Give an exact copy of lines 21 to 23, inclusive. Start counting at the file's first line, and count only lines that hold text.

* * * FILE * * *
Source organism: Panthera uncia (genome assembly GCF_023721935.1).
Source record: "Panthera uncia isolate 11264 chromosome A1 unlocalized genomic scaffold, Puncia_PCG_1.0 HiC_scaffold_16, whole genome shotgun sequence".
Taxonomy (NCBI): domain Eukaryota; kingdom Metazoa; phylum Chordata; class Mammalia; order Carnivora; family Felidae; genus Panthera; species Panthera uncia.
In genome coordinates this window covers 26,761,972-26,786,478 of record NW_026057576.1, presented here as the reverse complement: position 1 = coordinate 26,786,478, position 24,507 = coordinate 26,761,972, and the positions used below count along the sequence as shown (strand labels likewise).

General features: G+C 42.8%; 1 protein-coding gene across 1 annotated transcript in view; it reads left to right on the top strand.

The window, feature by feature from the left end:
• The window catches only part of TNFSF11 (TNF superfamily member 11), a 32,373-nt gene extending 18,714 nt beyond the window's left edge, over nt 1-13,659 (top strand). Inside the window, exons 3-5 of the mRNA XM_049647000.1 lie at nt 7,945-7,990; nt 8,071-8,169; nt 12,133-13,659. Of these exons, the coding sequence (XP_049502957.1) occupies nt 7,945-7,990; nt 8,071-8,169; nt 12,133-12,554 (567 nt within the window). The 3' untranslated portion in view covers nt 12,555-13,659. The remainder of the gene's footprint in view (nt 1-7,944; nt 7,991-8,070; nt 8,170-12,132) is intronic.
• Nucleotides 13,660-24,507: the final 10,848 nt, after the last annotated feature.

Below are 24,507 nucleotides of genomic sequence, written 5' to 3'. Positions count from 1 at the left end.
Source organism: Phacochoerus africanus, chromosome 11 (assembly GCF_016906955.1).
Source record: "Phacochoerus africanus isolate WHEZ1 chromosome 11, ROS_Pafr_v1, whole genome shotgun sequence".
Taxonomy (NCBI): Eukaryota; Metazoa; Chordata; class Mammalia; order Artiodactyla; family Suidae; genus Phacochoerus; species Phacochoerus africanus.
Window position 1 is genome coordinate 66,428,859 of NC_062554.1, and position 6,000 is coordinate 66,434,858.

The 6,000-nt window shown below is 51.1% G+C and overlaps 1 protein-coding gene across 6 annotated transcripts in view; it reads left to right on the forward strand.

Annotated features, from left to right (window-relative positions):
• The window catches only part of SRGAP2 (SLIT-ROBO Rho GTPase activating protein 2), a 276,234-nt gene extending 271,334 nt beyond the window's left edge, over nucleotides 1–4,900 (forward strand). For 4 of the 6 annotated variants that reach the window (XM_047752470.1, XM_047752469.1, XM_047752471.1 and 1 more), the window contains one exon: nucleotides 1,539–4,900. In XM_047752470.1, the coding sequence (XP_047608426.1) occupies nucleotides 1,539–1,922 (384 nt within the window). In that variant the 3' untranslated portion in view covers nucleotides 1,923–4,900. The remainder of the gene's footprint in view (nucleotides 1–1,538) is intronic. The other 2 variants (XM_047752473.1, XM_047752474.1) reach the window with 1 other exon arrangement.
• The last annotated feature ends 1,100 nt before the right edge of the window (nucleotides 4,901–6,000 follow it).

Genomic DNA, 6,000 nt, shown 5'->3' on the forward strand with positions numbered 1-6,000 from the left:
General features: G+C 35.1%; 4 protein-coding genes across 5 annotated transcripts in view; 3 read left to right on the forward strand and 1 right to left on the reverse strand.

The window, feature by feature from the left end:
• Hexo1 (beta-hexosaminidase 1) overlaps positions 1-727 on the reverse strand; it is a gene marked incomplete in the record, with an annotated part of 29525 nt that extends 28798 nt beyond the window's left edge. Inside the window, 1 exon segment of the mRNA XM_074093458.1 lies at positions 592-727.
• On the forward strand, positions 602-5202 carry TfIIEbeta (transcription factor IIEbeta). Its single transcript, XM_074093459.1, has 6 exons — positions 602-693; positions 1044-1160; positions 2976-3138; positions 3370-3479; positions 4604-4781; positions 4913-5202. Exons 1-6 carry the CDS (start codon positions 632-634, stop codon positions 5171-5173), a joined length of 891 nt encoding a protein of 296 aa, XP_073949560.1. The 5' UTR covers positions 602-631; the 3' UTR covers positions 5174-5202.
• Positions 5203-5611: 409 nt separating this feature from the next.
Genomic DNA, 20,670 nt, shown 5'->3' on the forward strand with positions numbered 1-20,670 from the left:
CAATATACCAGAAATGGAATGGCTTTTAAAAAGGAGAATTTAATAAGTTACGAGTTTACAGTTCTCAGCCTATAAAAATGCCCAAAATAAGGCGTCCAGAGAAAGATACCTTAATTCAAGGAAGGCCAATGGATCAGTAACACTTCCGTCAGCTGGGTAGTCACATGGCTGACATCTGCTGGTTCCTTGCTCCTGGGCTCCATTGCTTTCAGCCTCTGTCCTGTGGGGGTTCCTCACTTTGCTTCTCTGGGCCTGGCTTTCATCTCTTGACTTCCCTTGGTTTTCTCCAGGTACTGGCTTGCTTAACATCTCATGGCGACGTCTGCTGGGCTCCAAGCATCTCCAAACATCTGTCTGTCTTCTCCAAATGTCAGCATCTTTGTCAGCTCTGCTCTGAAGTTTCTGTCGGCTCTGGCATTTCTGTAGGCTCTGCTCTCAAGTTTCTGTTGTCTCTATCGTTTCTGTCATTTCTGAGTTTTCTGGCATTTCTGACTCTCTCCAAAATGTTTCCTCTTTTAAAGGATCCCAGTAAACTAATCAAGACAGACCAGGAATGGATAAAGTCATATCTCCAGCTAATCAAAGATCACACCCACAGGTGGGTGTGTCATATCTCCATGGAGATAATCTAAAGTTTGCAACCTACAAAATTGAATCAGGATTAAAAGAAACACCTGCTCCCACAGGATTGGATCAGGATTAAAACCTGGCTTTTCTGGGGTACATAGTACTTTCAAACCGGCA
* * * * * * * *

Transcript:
• Hexo1 (beta-hexosaminidase 1) overlaps positions 1-727 on the reverse strand; it is a gene marked incomplete in the record, with an annotated part of 29525 nt that extends 28798 nt beyond the window's left edge. Inside the window, 1 exon segment of the mRNA XM_074093458.1 lies at positions 592-727.
• On the forward strand, positions 602-5202 carry TfIIEbeta (transcription factor IIEbeta). Its single transcript, XM_074093459.1, has 6 exons — positions 602-693; positions 1044-1160; positions 2976-3138; positions 3370-3479; positions 4604-4781; positions 4913-5202. Exons 1-6 carry the CDS (start codon positions 632-634, stop codon positions 5171-5173), a joined length of 891 nt encoding a protein of 296 aa, XP_073949560.1. The 5' UTR covers positions 602-631; the 3' UTR covers positions 5174-5202.
• Positions 5203-5611: 409 nt separating this feature from the next.